Truthful self-evaluation can be difficult, but it’s an invaluable trait for a leader to have. How do you objectively examine your brand, messaging and public perception?

These answers are provided by Young Entrepreneur Council (YEC), an invite-only organization comprised of the world’s most promising young entrepreneurs. YEC has also launched BusinessCollective, a free virtual mentorship program that helps millions of entrepreneurs start and grow businesses.

1. Calculate a Customer Satisfaction Score 

“We keep track of our customer satisfaction score by sending our users a quick, simple survey asking them to rank their experience with our product. We ask them for their feedback after each support ticket and review the results with the company weekly to ensure we’re on track with our goals.”

Syed BalkhiWPBeginner

2. Monitor Mentions

“We are constantly tracking our mentions in the media as well as Twitter and Facebook to understand how the public is feeling about our brand. This is useful to figure out if you’re going in a direction that your customers love, hate or are indifferent about.”

Chris ChristoffMonsterInsights

3. Look at the Metrics

“Look at metrics in terms of followers, leads, changes in influencer ranking, etc. Numbers tell me if what I’m doing is working or not. They typically do not lie or hide the truth, so I have to take them seriously. If changes show a loss of followers or fewer leads, I know I’m not doing it right and need to change.”

Murray NewlandsChattyPeople

4. Surround Yourself with People Who Will Call You Out

“Authenticity becomes more difficult to maintain as you achieve more success and are increasingly surrounded by colleagues and friends who (perhaps subconsciously) view you as a resource to be exploited. Surround yourself with people who have known you long enough to call you out and ask them to do so. Check in monthly or quarterly with them to calibrate how truthful your self-evaluation is.”

Erik Severinghaus, SpringCM

5. Have Someone Help You

“Take all emotion and bias out of the equation and take a truly objective look at your brand, messaging and public perception. Another idea is to get a trusted associate or colleague to do this for you. Look at strengths and weaknesses. Give yourself a mental pat on the back for the good, then fix what’s needed as far as the weaknesses.”

Andrew SchrageMoney Crashers Personal Finance

6. Engage with Your Customers

“Your customers are the most honest audience you’ll ever have. You can be sure they’ll tell you if they don’t like something. However, you have to ask them. Otherwise, they’ll just voice any disapproval silently by staying away. Ask questions on your blog and social media pages. Create polls and surveys. Pay close attention to online reviews. This all provides objective feedback about your brand.”

Shawn Porat, Scorely

7. Watch the Money

“Companies either grow or shrink and money is the barometer for measuring your company’s success. If your brand, messaging and public perception are strong, then money should be flowing in. If there are problems with any of those traits, chances are solid that the money is dwindling too. If the brand, messaging and public perception are strong but you are losing cash, then you have internal issues.”

Thomas Minieri, Minieri & Company

8. Conduct Surveys

“Creating an opportunity to survey both employees and your consumers is an invaluable way to gauge your strengths and weaknesses. Third-party companies provide software to anonymously survey employees about their employment experience. Following up with customers personally after orders and asking leading questions over social media and surveys is a great gauge of your honest performance.”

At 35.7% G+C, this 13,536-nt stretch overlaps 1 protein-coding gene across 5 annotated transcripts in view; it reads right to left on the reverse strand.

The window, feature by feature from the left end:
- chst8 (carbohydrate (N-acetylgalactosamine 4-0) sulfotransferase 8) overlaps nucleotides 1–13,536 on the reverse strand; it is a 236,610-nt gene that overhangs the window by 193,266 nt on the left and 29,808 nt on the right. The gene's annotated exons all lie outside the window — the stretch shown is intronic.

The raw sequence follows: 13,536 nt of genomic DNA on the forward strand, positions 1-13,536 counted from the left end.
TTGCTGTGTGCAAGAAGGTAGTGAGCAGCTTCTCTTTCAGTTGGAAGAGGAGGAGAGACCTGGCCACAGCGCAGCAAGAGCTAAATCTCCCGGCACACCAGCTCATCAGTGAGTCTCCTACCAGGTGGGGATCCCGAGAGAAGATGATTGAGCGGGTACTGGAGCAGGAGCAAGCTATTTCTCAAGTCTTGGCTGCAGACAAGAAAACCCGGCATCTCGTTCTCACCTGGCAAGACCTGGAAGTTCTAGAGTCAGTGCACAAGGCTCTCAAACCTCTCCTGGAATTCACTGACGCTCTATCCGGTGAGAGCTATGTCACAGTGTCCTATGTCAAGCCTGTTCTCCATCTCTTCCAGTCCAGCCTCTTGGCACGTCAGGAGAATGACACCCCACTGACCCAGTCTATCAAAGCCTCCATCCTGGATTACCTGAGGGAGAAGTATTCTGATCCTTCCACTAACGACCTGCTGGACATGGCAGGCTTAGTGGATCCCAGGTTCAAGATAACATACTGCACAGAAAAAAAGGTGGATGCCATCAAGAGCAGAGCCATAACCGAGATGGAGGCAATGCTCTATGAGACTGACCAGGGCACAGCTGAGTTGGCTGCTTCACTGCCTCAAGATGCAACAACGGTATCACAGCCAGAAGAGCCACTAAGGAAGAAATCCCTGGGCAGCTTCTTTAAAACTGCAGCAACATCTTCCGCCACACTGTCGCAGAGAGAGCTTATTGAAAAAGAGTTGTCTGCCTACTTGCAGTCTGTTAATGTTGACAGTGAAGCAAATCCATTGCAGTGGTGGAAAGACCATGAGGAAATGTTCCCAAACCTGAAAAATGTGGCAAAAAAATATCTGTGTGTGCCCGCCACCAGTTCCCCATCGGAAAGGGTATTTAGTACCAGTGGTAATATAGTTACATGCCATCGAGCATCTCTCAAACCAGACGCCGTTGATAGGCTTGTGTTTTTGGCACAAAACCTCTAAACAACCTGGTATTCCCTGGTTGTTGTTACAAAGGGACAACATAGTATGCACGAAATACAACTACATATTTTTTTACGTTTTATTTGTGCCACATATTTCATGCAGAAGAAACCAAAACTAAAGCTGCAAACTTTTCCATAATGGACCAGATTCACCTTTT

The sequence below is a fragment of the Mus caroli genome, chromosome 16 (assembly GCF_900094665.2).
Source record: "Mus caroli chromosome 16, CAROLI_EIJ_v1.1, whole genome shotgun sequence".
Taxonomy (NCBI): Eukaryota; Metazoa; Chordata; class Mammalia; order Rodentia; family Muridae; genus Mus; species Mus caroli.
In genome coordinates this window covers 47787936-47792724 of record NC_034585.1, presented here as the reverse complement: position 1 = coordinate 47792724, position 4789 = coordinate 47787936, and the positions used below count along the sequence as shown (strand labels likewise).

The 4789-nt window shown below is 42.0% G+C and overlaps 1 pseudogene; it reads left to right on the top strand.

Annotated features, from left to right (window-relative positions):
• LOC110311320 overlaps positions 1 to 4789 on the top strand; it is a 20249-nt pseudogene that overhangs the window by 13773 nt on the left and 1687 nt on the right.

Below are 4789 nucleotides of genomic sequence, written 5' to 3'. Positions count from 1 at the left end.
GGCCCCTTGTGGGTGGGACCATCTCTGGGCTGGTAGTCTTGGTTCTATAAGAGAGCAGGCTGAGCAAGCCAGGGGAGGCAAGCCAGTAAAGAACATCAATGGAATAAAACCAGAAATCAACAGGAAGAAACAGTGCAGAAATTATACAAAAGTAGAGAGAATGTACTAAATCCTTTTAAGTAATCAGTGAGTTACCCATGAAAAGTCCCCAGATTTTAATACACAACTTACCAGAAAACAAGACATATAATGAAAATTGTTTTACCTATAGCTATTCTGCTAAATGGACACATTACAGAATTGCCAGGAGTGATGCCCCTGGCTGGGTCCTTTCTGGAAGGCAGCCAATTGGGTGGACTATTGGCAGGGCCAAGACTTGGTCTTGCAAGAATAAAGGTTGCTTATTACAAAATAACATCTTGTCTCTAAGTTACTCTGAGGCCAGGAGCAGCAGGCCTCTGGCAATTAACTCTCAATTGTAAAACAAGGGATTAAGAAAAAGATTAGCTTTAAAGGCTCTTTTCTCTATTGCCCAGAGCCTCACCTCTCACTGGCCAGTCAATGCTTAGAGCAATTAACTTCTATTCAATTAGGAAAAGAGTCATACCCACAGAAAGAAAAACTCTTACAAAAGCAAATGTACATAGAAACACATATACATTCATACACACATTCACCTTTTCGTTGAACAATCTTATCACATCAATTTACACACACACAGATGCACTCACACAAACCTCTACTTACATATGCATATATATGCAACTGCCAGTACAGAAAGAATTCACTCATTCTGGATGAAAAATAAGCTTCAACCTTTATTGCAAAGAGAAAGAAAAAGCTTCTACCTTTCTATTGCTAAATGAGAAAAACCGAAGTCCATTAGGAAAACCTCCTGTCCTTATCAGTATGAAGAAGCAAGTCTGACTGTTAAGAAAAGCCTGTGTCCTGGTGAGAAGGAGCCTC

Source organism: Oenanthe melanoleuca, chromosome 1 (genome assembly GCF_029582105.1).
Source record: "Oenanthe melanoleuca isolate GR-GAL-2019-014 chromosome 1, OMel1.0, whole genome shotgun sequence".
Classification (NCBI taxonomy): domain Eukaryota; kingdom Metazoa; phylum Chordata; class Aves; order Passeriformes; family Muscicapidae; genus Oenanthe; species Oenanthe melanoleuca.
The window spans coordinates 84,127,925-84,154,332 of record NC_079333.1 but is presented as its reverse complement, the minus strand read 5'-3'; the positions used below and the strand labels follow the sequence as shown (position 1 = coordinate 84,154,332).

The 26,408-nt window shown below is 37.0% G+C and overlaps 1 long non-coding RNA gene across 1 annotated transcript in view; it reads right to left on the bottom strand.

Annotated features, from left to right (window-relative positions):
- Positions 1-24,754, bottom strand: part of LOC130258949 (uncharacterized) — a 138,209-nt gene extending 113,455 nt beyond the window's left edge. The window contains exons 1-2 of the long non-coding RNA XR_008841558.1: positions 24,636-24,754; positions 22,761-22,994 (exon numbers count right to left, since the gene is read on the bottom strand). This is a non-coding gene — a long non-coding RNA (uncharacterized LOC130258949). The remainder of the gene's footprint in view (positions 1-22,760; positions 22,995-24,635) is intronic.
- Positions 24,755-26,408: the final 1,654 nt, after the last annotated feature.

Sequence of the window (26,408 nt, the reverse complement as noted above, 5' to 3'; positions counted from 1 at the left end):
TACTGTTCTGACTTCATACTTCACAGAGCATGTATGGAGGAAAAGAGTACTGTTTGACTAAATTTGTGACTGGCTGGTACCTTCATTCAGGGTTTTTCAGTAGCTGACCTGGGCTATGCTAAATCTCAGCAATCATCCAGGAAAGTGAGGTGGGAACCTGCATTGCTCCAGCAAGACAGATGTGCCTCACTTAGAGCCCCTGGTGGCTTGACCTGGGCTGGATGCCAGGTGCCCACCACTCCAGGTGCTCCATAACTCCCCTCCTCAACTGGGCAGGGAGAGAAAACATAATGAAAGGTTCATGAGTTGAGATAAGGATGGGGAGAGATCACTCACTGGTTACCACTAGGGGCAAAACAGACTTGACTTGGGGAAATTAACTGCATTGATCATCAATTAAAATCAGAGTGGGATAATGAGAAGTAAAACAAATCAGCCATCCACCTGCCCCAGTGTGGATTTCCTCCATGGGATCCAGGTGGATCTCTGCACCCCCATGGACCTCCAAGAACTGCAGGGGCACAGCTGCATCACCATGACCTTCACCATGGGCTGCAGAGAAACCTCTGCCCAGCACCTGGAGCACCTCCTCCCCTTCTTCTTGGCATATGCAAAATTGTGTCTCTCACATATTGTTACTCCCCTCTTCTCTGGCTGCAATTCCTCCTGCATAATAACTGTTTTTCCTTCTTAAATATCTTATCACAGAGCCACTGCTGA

Brandon Stapper, Nonstop Signs

9. Get Outside and Inside Perspectives 

“Being objective while self-evaluating is a hard task. It takes practice to be able to admit when you could have done something better. The best way to objectively self-evaluate is to get an outside and inside perspective. For the outside perspective, the best way is to read your company’s reviews from clients; for an inside perspective ask your employees their opinion on improvements.”

Solomon Thimothy, OneIMS

10. Leverage User Experience Testing

“Our company utilizes user experience or UX testing on a consistent basis to gauge how our company and brand messaging is performing. The platform serves as a type of targeted focus group to find out what is working and what needs to be made more clear. We ask 10 questions that the user answers while using our site.”

Brian Greenberg, Life Insurance Quotes

11. Hold Yourself to a Higher Standard

“Many of the most successful entrepreneurs are their own worst enemies by being their biggest critics. This trait almost forces the entrepreneur to outwork everyone, for the fear of failing is a great motivator. If you really are your biggest critic, honestly evaluating your decisions, the business strategy and the business results become pretty easy as nobody would be as harsh as you are. Accepting mediocrity just isn’t an option.”

Shawn Schulze,

12. Become the Customer

“I become my own customer by making note of everything I would want to see in a service provider in terms of value, service, communication, problem handling and more. Then, I look at each of these and determine if I would actually enjoy what I’m providing or not. I can be truthful because I have to use the same criteria that I would put on another company and I want to find things wrong so I know where I can make things better. We have to be self-critical in order to see where improvements must be made.”

Peter Daisyme, Hostt